Almost every physician-investor has beenpitched the 412(i) defined-benefit plan. Atleast once they've been told how it's thegreatest income tax reduction plan for smallbusiness owners today. If you purchased a 412(i)defined-benefit plan in the past few years as a tax shelter,however, you could be in a world of trouble.
Popular Pitch Sinks
Let's discuss how the 412(i) plan works. If a physician-investor puts $250,000 into a 412(i) plan everyyear for 5 years as a tax-deductible expense, they'lleventually fund $1.25 million over that period. Thecash surrender value (CSV) of the policy at the end ofthe 5th year will be $250,000. The physician-investorwill then purchase the life policy from the 412(i) planfor that $250,000 CSV and think they got a great dealsince the cash account value (CAV) of the policy isreally $1.1 million. After waiting for surrender chargesin the life policy to evaporate, they will take incometaxâ€“free loans from the policy.
Buying a policy with a low CSV and a high CAVseems like a steal of a deal since the investor only pays20% of the value of the asset when they purchase it outof the 412(i) plan. This was supposed to save theinvestor 80% of the tax on that money. If this soundstoo good to be true, it didn't to many physician-investorswho allowed insurance agents to sell them 412(i) plans.After looking at the plan, the IRS eventually shut itdown. Ironically, the beginning of the end of 412(i) plansstarted on Friday, Feb. 13, 2004.
Washington Takes Over
IRS Revenue Procedure 2004-16 basically statesthat the fair market value of a life insurance policythat comes out of a 412(i) defined-benefit plan shouldbe based on the premiums paid and not on the CSV orinternal reserve value of the insurance company. Howwill this affect a recently implemented 412(i) plan?The investor will not be able to purchase the life policyfrom the 412(i) plan for the CSV, which is 80%lower than the premiums paid. Instead, they will haveto use the premiums paid as the value (minus minorterm costs), which basically destroys the tax-favorablenature of a 412(i) plan.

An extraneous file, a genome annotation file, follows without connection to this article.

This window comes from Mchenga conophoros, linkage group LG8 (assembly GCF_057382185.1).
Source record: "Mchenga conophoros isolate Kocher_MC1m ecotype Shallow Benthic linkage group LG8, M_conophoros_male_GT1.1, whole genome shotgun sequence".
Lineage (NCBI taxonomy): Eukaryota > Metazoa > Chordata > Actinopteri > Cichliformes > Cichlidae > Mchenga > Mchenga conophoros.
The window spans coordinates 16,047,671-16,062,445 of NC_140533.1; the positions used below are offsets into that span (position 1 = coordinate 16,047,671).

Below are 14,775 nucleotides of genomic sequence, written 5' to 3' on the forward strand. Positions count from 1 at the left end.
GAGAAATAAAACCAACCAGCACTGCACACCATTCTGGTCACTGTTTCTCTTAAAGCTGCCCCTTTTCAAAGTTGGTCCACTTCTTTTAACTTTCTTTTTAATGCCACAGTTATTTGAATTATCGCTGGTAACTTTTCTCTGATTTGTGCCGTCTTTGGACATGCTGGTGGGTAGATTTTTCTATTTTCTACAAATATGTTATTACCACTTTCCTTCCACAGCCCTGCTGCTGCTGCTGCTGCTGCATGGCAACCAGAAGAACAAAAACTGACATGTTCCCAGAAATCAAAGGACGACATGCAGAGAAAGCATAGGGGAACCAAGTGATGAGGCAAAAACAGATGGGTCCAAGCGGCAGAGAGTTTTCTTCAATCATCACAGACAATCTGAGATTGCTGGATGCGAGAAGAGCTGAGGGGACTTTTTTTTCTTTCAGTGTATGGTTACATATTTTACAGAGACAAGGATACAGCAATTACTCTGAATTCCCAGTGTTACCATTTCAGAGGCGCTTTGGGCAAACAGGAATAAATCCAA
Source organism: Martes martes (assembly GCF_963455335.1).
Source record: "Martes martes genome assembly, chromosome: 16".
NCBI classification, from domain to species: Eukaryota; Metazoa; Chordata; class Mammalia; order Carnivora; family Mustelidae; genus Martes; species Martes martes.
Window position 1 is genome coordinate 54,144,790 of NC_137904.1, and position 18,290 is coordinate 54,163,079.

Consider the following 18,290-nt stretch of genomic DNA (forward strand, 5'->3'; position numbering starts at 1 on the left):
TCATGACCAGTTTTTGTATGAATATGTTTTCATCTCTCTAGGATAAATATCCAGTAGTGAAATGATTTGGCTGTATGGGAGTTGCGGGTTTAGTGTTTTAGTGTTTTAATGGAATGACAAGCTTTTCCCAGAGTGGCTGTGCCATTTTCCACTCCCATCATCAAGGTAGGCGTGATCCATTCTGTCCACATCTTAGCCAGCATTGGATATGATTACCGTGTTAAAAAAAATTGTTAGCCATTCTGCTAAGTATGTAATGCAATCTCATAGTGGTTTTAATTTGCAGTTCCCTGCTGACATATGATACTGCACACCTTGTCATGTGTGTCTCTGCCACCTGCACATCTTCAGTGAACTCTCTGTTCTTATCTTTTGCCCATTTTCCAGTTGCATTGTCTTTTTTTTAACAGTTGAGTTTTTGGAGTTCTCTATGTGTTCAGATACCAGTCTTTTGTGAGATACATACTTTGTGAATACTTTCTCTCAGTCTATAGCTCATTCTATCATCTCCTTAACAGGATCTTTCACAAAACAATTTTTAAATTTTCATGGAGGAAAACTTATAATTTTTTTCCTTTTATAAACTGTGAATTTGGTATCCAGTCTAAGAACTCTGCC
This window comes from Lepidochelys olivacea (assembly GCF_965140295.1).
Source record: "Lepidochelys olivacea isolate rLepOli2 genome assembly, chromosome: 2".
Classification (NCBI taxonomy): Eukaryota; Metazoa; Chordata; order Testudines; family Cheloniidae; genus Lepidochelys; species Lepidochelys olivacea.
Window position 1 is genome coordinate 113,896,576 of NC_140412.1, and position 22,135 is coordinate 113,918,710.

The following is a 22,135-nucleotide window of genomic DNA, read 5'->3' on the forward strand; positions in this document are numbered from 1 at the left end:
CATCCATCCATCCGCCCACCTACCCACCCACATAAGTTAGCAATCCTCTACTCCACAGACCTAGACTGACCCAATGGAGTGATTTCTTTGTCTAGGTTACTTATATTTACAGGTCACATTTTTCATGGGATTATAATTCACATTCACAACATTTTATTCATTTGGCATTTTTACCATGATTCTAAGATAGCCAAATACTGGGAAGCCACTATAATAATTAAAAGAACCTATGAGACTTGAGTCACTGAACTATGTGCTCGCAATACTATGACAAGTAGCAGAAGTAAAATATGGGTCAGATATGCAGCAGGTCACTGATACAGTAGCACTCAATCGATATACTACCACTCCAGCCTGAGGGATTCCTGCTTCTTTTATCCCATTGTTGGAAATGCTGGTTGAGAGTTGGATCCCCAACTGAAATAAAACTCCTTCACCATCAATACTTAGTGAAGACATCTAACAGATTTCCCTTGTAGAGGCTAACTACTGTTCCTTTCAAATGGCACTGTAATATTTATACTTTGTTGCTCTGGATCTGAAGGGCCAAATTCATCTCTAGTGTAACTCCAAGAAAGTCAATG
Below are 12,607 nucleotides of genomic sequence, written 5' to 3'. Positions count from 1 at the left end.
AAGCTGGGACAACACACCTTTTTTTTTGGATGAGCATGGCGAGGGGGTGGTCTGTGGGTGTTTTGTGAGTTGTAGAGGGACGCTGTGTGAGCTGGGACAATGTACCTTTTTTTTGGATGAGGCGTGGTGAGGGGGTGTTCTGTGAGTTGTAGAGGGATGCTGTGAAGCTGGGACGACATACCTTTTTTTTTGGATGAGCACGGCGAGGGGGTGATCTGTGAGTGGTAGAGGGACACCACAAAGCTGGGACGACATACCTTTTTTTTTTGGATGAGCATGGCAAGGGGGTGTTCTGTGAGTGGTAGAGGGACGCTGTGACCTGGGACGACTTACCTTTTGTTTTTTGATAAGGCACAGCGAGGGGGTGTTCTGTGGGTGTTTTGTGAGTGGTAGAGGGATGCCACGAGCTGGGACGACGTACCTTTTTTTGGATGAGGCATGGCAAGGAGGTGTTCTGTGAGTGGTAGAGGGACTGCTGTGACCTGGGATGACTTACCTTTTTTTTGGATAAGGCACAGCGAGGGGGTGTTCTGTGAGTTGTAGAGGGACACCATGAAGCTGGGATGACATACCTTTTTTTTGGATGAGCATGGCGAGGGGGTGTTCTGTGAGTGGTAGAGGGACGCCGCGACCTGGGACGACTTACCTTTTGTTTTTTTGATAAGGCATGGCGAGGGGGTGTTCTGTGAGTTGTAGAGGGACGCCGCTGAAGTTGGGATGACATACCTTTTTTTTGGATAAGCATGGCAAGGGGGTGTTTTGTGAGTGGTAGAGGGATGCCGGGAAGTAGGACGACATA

In addition, Revenue Procedure 2004-20 states thatthe IRS doesn't want excess life insurance purchasedinside a 412(i) plan. In this case, the IRS is referring toinsurance contracts where the death benefits exceed thedeath benefits provided to the employee's beneficiariesunder the terms of the plan, whereby the balance of theproceeds revert to the plan as a return on investment.IRS Revenue Procedure 2004-20 also states that if excessdeath benefits are purchased, those deductions will bedisallowed in the current tax year and will be spread out,if allowable, over future years. Furthermore, any nondeductiblepremiums will be subject to a 10% excise tax.
Finally, Revenue Ruling 2004-21 says that a qualifiedplan cannot discriminate in favor of highly compensatedemployees by buying life policies for nonhighlycompensated employees that aren't inherentlyequal. The word inherently seems to indicatethat the IRS has no idea how to define certain standardsor rules in their attempt to give final guidanceto taxpayers. As is the case with a lot of revenue rulingsand regulations on advanced tax topics, the IRSdoesn't always know how to give guidance on whatshould be done. Instead, it tries to muddy the watersand scare investors so that certain tax plans aren'tused due to uncertainty about the law.
Roccy DeFrancesco is an attorney and author of"The Doctor's Wealth Preservation Guide." Hehas run a medical practice and lectured for manystate and national medical associations. For a freeasset protection, income, and estate tax reductionCD, or for questions, call 269-469-0537 or email@example.com.